State Rep. Jack Cera (D-Bellaire) today addressed the growing concern over an outbreak of Epizootic Hemorrhagic Disease (EHD) in deer herds throughout the state. Jefferson County is among the hardest hit by the disease.


“Upon hearing from a constituent about large numbers of dead deer in a concentrated area, I spoke with the Ohio Department of Natural Resources and the Ohio Department of Agriculture to gather facts about what is being done to address the outbreak.” said Cera. “While EHD is not a threat to humans, Ohioans need to be made aware of the circumstances that have resulted in mass fatalities to our deer population. Hunters and nature enthusiasts alike rely upon a healthy deer population to enjoy the wildlife and recreational opportunities we’re fond of in eastern Ohio.”


EHD is spread through the bites of small gnats, with an incubation period of five to ten days. It has a high fatality rate and typically kills an infected deer within 36 hours after it begins to show symptoms. Symptoms include swelling of the head, neck, eyelids and tongue, as well as fever, lethargy and disorientation. A sick deer will often seek out water to relieve its fever, resulting in clusters of dead deer around bodies of water.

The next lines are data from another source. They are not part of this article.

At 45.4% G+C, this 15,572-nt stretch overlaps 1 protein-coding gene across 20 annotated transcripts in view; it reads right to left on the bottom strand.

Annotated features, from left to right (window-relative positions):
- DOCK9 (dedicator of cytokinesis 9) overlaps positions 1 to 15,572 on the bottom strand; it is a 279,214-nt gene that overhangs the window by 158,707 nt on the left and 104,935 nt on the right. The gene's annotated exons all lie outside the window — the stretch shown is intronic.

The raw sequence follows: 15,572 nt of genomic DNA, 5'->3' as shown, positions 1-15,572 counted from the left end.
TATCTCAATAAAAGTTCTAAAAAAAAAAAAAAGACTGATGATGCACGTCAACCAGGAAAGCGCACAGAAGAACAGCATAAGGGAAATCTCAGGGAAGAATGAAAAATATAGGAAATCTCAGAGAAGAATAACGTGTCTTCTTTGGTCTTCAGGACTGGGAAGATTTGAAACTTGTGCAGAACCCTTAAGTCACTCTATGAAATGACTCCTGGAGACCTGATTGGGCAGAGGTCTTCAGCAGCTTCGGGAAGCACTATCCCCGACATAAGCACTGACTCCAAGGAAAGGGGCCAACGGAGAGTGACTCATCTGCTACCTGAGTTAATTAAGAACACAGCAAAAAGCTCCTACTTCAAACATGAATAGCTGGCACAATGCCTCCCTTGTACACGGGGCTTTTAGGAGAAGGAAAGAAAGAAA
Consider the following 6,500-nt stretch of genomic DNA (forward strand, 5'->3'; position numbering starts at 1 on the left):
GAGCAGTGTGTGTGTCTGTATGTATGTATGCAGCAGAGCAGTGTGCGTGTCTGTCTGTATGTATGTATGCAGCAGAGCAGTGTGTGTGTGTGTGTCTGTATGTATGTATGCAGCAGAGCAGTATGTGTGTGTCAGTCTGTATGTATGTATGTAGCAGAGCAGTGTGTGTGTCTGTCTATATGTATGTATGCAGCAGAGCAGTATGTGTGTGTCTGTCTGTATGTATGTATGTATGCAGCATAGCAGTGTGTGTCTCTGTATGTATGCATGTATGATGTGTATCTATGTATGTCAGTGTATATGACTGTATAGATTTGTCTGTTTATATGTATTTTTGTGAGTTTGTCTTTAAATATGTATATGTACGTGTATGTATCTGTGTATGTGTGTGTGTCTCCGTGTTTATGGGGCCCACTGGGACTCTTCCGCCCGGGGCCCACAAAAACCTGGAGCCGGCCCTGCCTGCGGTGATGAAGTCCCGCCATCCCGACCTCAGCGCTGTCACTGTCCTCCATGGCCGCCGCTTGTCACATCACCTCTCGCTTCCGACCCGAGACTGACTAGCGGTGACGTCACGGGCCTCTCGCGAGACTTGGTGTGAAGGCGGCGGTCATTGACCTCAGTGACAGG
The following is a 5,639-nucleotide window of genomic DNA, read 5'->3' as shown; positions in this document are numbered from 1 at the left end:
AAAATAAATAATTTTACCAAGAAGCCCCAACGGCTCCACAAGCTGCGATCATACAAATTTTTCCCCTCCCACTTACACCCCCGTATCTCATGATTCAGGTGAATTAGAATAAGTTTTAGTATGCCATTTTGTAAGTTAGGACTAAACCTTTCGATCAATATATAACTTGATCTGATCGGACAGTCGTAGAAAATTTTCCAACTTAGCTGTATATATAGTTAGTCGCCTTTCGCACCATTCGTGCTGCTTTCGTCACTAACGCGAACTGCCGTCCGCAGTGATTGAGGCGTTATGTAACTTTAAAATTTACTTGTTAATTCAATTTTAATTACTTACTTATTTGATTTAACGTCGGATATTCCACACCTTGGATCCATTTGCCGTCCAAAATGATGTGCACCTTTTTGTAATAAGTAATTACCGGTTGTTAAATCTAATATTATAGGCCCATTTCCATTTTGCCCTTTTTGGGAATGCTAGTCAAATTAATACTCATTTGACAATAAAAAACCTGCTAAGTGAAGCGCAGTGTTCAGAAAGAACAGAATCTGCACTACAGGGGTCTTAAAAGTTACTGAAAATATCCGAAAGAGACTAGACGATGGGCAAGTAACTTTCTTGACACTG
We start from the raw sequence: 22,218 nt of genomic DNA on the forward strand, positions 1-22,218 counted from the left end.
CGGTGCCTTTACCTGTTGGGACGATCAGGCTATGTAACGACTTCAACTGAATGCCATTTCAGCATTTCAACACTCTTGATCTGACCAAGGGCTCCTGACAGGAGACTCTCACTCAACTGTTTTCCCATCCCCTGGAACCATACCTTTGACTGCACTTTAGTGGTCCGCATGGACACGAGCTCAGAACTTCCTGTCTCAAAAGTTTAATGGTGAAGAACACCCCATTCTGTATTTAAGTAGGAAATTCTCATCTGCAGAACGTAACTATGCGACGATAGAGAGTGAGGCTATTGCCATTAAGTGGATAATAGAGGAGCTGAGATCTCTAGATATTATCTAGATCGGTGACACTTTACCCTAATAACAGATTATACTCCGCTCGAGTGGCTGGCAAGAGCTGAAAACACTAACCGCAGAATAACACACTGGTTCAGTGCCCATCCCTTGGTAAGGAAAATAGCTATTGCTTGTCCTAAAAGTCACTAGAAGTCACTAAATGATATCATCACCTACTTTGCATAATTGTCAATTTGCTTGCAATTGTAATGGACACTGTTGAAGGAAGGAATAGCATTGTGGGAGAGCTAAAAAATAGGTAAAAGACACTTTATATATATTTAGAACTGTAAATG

There are currently no treatment options or vaccinations available for deer infected with EHD. The outbreak will taper off as temperatures drop low enough to kill the gnats which transmit the disease. Sick or dead wild animals should never be touched or handled. The Wildlife Division of the Ohio Department of Natural Resources asks anyone who encounters such an animal to call 1-800-WILDLIFE.


“As co-chair of the Ohio Legislative Sportsmen’s Caucus, concerns related to the sporting industry are always a priority.” said Cera. “Hunting is an integral part of Ohio’s history, culture and economy. As public servants, it’s our responsibility to foster an environment in which the sporting industry can continue to thrive.”


It is unclear what the impact will be on the deer herd in Jefferson County because of the outbreak of EHD this year. ODNR will wait until the season ends to calculate and study the deer numbers to make a final determination.


More information on EHD can be found here: http://wildlife.ohiodnr.gov/species-and-habitats/diseases-in-wildlife


  

 
 
 
  
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